All posts filed under: art education&management

Francie Lyshak about painting

After four decades in painting, American artist Francie Lyshak has a deep knowledge on her practice. A woman-artist who has a lifelong approach to learning, finds nature and it’s varying stages influencing her work. The artist examines nature also with photography. It seems, as if those pictorial notes would transfer into her paintings with subtle poetry and movement. In this interview, she discusses her career, love of painting and the meditative approach to being with her art. Remarkable is how the artist views art as a career, also in psychological terms as a radical act. Francie Lyshak’s recent paintings, which examine movement and gestures, will be on view until April 27, 2017 in the Carter Burden Gallery of NYC. Firstindigo and Lifestyle: How did you find yourself doing painting? Where did you grow up? Francie Lyshak: I will share with you two central memories that are at the very early roots of my art career (before it begun): I am in Detroit, Michigan, in a single family home with a nice yard. I am a small child, somewhere between …

Tyko Sallinen, Leppiä keväällä, Alder Trees in the spring, 1911, Courtesy of HAM, photo Hanna Riikonen.

Dive into Finnish Modernism: Tyko Sallinen and Tove Jansson exhibitions in Helsinki Art Museum

With the current exhibitions focusing on the historic works of Tyko Sallinen and Tove Jansson, The Helsinki Art Museum HAM draws attention to modern Finnish art. Both exhibitions opened in January 27, 2017. Sallinen’s exhibition will run until the Fall of this year, and Tove Jansson’s frescos will remain on a permanent display in the museum. The exhibition of Tyko Sallinen (1879–1955), explores works of a Finnish modernist pioneer in painting who is also a representative of expressionism in art. The exhibition consists of 50 works from the artist’s most important period, the 1910s. Tyko Sallinen’s expressionist works had a meaningful impact on Finnish art in the beginning of the 20th century. He and some other like-minded artists introduced new ideas into the Finnish art field, as their approach met open opposition and critique from the older generations of artists. Sallinen was painting portraits of people, which became a signature marker of his often personal and intimate works. These one person and group portraits were also considered scandalous in their time because of their expressionist and emotive approach to people. Yet, …

Interview: Yasushi Koyama, cuteness and nature in Finnish and Japanese aesthetics

Japanese sculptor Yasushi Koyama lives in Helsinki Finland and exhibits frequently in the local galleries. In this interview, he ponders the aesthetics behind his cute wooden sculptures. The artist brings the two artistic worlds together in his deep knowledge of both Finnish and Japanese cultures. One of his revelations connects to an idea of etic (or ethic), a general belief that influences people’s behavior and attitudes. Firstindigo&Lifestyle: When did you move to Finland, and how did you decide to go there to study? Yasushi Koyama: I moved to Finland in Autumn 2007 to study Fine arts in Saimaa University of Applied Sciences in Imatra. In 2006, I met Finnish printmaker Tuula Moilanen and took her art courses in Kyoto Japan. She was a good teacher and gave me some advice for Finnish education and art school. Then I decided to come to Finland to study. Firstindigo&Lifestyle: What is the best part of having two cultures to live in and with? YK: The best part is to have another viewpoint beyond one culture. In addition, in my own artwork Finnish culture …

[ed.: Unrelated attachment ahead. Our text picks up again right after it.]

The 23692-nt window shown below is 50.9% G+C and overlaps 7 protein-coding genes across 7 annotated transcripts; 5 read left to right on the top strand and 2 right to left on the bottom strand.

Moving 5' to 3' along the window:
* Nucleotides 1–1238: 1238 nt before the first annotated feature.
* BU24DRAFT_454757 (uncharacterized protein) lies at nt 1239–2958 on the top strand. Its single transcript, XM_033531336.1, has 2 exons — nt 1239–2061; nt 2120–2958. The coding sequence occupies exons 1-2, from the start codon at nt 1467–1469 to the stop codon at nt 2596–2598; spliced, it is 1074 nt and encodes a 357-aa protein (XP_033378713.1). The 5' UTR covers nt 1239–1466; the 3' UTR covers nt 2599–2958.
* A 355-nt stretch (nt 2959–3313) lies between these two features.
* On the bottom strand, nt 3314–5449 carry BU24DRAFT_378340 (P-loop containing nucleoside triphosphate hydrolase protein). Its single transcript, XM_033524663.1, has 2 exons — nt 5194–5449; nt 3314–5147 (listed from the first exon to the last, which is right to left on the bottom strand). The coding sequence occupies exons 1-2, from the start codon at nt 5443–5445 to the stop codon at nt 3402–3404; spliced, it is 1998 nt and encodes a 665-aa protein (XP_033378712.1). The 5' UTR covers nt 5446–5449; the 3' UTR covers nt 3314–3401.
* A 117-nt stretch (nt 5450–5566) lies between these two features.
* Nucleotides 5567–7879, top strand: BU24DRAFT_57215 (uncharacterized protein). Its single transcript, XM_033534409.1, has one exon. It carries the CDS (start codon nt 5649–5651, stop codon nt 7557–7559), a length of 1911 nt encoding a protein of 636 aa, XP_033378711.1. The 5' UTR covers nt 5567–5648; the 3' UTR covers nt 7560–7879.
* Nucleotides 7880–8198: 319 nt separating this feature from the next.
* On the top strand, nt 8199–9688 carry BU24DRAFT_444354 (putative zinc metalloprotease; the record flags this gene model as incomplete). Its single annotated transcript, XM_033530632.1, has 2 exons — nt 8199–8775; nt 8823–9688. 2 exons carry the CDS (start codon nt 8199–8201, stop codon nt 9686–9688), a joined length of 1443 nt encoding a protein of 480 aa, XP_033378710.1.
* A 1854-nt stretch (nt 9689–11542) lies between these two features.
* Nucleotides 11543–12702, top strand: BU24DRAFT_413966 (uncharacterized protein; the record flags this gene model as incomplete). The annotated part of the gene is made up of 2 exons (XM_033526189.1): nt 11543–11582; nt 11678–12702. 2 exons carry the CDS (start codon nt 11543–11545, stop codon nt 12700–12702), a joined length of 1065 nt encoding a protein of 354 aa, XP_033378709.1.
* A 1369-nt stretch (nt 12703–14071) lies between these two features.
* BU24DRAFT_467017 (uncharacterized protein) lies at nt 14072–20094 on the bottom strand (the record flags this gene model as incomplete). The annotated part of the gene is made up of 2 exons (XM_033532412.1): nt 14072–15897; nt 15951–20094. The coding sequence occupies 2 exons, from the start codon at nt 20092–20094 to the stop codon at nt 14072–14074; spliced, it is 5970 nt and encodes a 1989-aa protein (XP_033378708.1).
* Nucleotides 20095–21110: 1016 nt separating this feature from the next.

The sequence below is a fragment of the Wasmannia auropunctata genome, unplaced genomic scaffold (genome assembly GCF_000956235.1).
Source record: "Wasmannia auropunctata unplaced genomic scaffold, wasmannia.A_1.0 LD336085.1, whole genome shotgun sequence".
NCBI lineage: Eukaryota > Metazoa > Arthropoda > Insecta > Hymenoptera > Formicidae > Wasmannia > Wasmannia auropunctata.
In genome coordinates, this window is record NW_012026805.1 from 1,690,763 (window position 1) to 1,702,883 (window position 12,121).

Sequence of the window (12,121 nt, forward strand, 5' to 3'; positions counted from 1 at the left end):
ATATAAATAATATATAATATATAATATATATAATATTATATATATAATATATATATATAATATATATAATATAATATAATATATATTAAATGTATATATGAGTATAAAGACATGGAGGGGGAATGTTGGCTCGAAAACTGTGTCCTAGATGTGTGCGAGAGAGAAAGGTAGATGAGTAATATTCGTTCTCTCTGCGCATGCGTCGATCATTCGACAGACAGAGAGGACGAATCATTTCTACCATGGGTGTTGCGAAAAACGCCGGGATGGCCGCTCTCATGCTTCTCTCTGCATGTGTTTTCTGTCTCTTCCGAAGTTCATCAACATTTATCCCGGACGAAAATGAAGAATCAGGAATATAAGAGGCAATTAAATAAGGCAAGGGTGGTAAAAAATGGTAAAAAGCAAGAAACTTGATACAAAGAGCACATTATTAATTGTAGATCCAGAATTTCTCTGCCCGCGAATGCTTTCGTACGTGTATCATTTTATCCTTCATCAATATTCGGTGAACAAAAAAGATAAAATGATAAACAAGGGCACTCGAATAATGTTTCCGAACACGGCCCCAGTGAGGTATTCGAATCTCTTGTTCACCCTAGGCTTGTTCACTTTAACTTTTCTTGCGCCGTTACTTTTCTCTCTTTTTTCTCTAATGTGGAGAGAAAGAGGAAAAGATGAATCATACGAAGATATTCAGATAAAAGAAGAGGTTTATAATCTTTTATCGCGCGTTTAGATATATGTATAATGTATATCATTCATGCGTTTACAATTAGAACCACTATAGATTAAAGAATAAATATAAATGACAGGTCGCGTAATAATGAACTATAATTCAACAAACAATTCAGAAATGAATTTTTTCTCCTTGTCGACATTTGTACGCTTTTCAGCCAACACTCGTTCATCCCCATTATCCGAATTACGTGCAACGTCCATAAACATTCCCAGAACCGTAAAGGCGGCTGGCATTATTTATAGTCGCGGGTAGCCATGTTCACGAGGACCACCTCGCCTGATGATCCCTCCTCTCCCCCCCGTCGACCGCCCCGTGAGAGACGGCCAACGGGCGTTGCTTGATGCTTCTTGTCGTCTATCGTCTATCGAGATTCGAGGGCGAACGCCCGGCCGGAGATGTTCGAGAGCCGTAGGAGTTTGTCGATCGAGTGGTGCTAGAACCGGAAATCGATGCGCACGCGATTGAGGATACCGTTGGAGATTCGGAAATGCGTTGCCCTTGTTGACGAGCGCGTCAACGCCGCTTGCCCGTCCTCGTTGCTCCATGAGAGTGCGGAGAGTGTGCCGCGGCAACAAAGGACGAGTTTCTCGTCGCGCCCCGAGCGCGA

Amelia Marzec’s Weather Center for the Apocalypse

New York city based artist Amelia Marzec has been working on a project Weather Center for the Apocalypse since 2015. The work is presented during Climate Week in NYC, opening taking place on September 20, 2016 at United Nations Plaza. The artist has created an ongoing and evolving Weather Tower installation, which handles a theme of change in the environment and culture where we live in. Weather Center for the Apocalypse is an alert to an uncertain future as it predicts those “changes that could affect the autonomy of citizens in the event of disaster”. According to Marzec, the project offers alternative perceptions to the media-driven forecasts we constantly encounter, and takes seriously the fears and superstitions that we as community may have. Recently, the project was on display at Sixth Extinction Howl at Billings Library in the University of Vermont in Burlington, VT. Firstindigo&Lifestyle: How did you find weather? It is there all the time, but to become a derivative and subject for art, do you find it is common at all? Amelia Marzec: Currently there are a …

Interview: Katsutoshi Yuasa, from photographic imagination to woodcut reality

Katsutoshi Yuasa is a Japanese artist who has revitalized the original idea of photography, thinking about its early techniques, and bringing the digital production close to ancient Japanese printmaking practices. His detailed and lengthy artistic process starts usually with a digital snapshot. Eventually the image finds a new life as woodcut print or relief work, which the artist carves and prints all by a hand. In this production the original alters into something else, depicting a feeling or experience. Katsutoshi Yuasa was born in Tokyo. He graduated from the Royal College of Art in London, and has exhibited internationally for over a decade now. For Katsutoshi Yuasa, the photography contains several layers of meaning. The complexity of the medium implies that the production cannot be perceived as pure images. Firstindigo&Lifestyle: Your woodcutting is based on photography, did this practice in your mind transform the idea of photography? Katsutoshi Yuasa: Yes, my process of making art works is a way of thinking about an origin of photography. Or it is about image-making. How we understand and transform an …